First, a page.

Take equal measures of: Seaforth Highlander (paternal grandfather); Geordie chambermaid (paternal grandmother); Dutch coiffeur (maternal grandpa) and feisty, auburn-haired court dressmaker (maternal grandma).
Add: A love of colour/running dogs; some very hard knocks; a generous pinch or two of humour; and plenty of sunshine. Mix well and leave to rise for half a century and you might, if you’re very lucky, come up with a Long Dog Sampler. But if that’s all too slow for you just order a chart from the full range available here.
My name is Julia Line, Jools to my friends, and I’m the needle behind Long Dog Samplers.
I grew up in post-war London – all bomb sites, austerity and make-do-and-mend. My embroidery teeth were cut on transfer printed tray cloths bedecked with lazy daisy stitch and doilies edged with crochet lace. All very boring, predictable and unexciting and it wasn’t until nearly forty years later that I finally decided to shake things up a bit and got around to doing something about it.
Antique samplers are undeniably very beautiful and reflect perfectly the prevailing sentiments and fashions of the period in which they were stitched.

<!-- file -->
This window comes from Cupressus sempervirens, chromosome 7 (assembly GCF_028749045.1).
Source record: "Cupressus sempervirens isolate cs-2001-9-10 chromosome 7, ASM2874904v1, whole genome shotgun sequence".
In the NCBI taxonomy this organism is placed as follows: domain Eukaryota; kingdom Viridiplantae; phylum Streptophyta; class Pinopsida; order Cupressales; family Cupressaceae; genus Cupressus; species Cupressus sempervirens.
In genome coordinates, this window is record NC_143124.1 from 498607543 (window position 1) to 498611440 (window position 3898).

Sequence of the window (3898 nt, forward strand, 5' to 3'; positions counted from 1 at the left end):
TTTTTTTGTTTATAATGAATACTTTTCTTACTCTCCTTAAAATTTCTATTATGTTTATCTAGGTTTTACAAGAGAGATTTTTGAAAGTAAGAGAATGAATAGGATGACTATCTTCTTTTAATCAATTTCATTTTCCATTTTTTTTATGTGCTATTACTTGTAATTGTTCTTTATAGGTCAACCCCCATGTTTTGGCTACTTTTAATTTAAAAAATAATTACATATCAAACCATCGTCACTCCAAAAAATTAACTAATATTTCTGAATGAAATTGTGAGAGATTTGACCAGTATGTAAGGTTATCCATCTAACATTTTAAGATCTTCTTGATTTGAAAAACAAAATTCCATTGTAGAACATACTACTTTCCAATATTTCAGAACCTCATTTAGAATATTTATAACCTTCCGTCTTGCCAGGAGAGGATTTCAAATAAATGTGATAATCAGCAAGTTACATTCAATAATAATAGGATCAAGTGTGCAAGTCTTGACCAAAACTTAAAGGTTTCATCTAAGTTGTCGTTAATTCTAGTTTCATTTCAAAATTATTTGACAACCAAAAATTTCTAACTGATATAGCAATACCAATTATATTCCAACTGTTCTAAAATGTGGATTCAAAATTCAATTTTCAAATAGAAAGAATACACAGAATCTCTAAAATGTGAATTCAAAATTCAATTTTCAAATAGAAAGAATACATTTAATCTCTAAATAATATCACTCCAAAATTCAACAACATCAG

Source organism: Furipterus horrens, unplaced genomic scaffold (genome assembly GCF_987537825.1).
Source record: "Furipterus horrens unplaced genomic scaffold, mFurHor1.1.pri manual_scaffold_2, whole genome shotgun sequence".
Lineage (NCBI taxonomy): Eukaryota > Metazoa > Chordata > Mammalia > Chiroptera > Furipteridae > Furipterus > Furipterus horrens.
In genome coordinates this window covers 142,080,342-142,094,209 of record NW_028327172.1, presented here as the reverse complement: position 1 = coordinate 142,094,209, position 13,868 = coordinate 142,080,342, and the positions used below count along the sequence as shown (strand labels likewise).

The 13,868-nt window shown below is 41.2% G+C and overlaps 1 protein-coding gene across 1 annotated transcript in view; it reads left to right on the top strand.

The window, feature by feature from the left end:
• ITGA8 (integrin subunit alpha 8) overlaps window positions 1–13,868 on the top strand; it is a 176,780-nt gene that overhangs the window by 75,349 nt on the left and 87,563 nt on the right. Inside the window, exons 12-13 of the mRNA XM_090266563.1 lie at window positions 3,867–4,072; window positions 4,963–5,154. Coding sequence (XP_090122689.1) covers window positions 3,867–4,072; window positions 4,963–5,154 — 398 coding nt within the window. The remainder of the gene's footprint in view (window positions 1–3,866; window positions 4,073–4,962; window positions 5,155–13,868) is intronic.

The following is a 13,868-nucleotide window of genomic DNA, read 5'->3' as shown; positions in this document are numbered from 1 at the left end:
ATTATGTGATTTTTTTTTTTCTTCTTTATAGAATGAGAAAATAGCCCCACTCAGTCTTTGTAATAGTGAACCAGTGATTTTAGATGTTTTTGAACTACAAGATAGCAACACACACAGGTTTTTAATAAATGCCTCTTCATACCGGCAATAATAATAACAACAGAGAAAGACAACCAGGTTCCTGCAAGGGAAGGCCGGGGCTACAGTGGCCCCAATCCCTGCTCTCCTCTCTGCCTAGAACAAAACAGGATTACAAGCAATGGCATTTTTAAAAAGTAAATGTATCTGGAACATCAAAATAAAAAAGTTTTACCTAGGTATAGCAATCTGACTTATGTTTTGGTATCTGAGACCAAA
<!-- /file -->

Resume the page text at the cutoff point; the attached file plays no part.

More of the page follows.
But as I’m not a virginal maiden from the 1800’s with a desire to extol “virtue” on drab cloth with a limited pallet of colours any attempt to emulate that particular style would be anathema to me.
I want colour that’s in your face one moment and subtly blended the next. I want more motifs to the inch. I want to mix my metaphors and use new words. But, above all else, I want to encourage others to take their needles and my ideas and run with them, as fast and as far as their imaginations will take them. I want to take samplers screaming and kicking into the 21st century, the digital age where we do things not necessarily better but certainly differently.
I’ll leave you to decide whether or not my mission was accomplished but be warned – Long Dog Samplers are an addictive experience on the edge of reality, once you’ve stitched one you’ll surely crave for more.